394 bets SEAG-bound

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Two weeks before the deadline set by organizers of the 28th Southeast Asian Games, the number of athletes that will represent the Philippines in Singapore in June has been pegged at 394.

“That should be it. If there will be changes it will be very minimal,” said Philippine chef-de-mission Julian Camacho yesterday.

The long-time official of the Wushu Federation of the Philippines provided The STAR a printout of the official number of athletes and the accompanying officials (103).

Barring any changes, the Philippine delegation to the Singapore SEA Games will be composed of 497 men and women.

Camacho said the number of athletes was a far cry from the previous list of over 600 submitted by the 33 different NSAs (national sports associations).

“We tried to maintain the quality but at the same time gave some young and upcoming athletes the chance to gain experience,” said Camacho, also treasurer of the Philippine Olympic Committee.

“But they had to justify their inclusion. Otherwise, the number of athletes would have exceeded 600,” he added.

The deadline for the submission of the final list of entries falls on March 1.

The Philippines will compete in 33 of 36 events lined up in Singapore, excluding netball (derived from the early version of basketball), floorball (a floor version of hockey) and hockey.

There are 402 gold medals to be disputed in Singapore with aquatics offering the most with 51, followed by athletics (46), shooting (26), sailing/windsurfing and wushu (20 each), rowing (18), canoeing (17), gymnastics (16), taekwondo (15), pencak silat (13), fencing and judo (12 each), and boxing and water ski (11 each).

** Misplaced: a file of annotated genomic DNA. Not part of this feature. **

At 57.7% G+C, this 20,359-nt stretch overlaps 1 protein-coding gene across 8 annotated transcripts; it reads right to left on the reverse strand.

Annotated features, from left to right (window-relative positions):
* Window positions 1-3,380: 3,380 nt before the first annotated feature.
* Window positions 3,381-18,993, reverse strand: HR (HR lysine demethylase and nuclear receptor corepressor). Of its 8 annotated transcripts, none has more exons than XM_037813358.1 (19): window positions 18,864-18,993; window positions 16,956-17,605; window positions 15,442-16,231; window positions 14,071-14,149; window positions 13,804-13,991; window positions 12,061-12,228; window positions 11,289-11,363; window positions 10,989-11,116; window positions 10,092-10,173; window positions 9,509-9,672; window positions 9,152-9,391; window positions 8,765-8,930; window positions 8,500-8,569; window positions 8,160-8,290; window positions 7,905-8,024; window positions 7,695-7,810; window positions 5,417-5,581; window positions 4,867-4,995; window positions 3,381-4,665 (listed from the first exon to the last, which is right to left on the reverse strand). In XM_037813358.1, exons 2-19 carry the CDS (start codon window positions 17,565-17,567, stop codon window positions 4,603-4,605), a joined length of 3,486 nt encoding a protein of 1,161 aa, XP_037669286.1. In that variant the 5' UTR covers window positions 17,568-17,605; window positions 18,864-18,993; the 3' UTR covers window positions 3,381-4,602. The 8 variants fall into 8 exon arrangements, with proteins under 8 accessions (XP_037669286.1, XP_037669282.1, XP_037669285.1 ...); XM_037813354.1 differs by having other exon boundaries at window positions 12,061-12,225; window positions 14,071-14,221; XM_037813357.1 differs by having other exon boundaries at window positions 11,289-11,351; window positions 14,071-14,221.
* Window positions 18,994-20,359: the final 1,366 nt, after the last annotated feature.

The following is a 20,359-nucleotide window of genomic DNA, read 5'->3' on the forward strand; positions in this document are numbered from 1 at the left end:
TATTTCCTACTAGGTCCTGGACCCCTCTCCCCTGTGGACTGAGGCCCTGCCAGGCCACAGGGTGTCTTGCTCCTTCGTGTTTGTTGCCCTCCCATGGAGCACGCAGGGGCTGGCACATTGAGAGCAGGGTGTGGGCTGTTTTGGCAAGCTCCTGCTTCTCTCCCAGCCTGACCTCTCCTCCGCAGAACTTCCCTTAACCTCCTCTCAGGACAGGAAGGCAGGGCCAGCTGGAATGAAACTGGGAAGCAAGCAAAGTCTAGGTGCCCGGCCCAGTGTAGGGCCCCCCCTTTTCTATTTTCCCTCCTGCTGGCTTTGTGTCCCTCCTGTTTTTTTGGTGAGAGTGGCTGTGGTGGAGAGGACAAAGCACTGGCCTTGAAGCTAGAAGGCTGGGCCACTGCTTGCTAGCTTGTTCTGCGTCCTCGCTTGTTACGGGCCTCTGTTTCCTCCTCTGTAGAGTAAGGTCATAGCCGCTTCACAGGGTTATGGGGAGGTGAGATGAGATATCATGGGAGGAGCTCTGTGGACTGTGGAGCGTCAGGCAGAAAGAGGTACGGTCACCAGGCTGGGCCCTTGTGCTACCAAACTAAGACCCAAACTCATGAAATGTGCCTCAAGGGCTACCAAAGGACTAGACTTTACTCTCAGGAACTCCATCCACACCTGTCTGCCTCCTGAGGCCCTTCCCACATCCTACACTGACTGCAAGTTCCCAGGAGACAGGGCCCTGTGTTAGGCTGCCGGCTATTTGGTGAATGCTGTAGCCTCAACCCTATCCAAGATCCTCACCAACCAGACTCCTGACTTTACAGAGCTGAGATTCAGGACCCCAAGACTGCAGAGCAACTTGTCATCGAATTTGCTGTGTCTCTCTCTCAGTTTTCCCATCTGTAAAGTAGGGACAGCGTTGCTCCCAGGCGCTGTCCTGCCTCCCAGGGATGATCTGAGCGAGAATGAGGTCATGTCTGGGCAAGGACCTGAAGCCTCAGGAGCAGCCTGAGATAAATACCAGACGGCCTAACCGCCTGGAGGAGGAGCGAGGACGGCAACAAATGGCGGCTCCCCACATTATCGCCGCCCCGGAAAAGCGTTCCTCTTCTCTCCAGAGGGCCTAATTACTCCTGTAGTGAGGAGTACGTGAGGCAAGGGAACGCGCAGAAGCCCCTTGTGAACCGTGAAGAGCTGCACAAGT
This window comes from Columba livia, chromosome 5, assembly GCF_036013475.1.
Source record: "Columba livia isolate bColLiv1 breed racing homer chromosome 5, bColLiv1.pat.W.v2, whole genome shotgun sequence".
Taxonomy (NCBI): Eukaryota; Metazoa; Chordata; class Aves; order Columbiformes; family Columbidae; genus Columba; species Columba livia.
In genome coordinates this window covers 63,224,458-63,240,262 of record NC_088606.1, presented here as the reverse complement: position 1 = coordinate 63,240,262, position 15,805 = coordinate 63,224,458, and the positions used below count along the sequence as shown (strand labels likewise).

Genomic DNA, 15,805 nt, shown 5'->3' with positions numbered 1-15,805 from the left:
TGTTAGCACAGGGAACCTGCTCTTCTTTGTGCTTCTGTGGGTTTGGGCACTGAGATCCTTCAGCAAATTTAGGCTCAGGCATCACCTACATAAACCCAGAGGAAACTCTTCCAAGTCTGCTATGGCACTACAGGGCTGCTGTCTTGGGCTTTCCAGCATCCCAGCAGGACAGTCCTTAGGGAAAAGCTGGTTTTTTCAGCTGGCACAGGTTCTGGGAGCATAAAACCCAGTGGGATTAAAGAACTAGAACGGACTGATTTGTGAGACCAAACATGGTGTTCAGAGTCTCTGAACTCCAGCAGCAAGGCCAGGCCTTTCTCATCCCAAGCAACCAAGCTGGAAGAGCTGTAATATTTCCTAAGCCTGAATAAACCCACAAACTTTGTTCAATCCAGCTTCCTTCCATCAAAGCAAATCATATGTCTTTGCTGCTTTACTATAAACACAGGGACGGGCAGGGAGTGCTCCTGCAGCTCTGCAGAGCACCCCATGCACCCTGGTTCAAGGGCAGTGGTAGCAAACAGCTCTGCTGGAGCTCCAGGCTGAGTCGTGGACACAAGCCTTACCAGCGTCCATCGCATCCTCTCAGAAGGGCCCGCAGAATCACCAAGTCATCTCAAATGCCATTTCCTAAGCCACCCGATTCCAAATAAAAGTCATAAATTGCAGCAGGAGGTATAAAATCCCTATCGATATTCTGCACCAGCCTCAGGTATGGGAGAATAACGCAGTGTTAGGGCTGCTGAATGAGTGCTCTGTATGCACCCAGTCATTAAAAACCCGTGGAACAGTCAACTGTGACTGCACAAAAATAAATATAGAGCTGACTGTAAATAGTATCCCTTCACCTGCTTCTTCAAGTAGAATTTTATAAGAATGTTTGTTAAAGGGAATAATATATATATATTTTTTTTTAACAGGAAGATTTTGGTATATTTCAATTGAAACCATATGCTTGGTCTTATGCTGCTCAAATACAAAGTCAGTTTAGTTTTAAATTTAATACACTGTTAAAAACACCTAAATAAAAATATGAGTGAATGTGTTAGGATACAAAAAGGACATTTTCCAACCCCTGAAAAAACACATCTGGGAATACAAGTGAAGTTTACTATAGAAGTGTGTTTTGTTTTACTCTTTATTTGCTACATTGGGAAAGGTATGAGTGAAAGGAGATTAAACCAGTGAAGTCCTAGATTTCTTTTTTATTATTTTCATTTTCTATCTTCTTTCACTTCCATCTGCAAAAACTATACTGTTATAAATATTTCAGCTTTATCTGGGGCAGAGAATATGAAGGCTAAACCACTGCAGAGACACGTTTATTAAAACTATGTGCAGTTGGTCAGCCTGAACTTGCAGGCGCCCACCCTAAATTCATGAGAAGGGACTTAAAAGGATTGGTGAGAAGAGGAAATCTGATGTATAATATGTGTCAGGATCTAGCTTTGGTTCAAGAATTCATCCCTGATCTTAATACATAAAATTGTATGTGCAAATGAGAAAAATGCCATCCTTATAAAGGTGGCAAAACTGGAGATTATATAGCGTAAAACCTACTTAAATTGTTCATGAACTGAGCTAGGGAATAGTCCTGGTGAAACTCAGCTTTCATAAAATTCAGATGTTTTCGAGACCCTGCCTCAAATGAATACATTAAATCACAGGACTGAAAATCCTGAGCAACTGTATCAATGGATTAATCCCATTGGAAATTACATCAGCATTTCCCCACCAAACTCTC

The Philippines will field 34 athletes each in track and field and softball, 24 each in aquatics, basketball and rugby 7s, 20 in football, 14 each in taekwondo and traditional boat race, 13 each in wushu and sailing/windsurfing, and 12 in volleyball.

In the official list, the number of volleyball players are printed in red (for POC decision).

Camacho said if Filipino athletes can win at least 10 percent of the total number of golds at stake, it should be enough to carry the country to a better finish.

“We’re still looking at 40 to 50 golds medals – wherever it takes us. The goal is to improve on our finish in 2013 in Myanmar — whether it’s sixth, fifth fourth or higher,” he said.

The Philippines fielded a token delegation of 210 athletes in 2013 and went home with 29 gold, 34 silver and 37 bronze medals for seventh place.

It’s the lowest finish for the country in the SEA Games, and sports officials are hoping that this time the country can move and finish a few notches higher.

In 2011 in Indonesia, the Philippines sent 512 athletes (36-56-77) for sixth place. In 2009 in Laos, only 153 athletes went (38-35-51) and ended fifth overall.

In 2005, the Philippines, as host, fielded 743 athletes, and won the overall crown (113-84-94), and two years later in Thailand, the Philippines, with a limited budget, sent 620 athletes and fell to sixth (41-91-96).

“We are confident that we can surpass our 2013 showing,” said Camacho.

Source : Philstar.com

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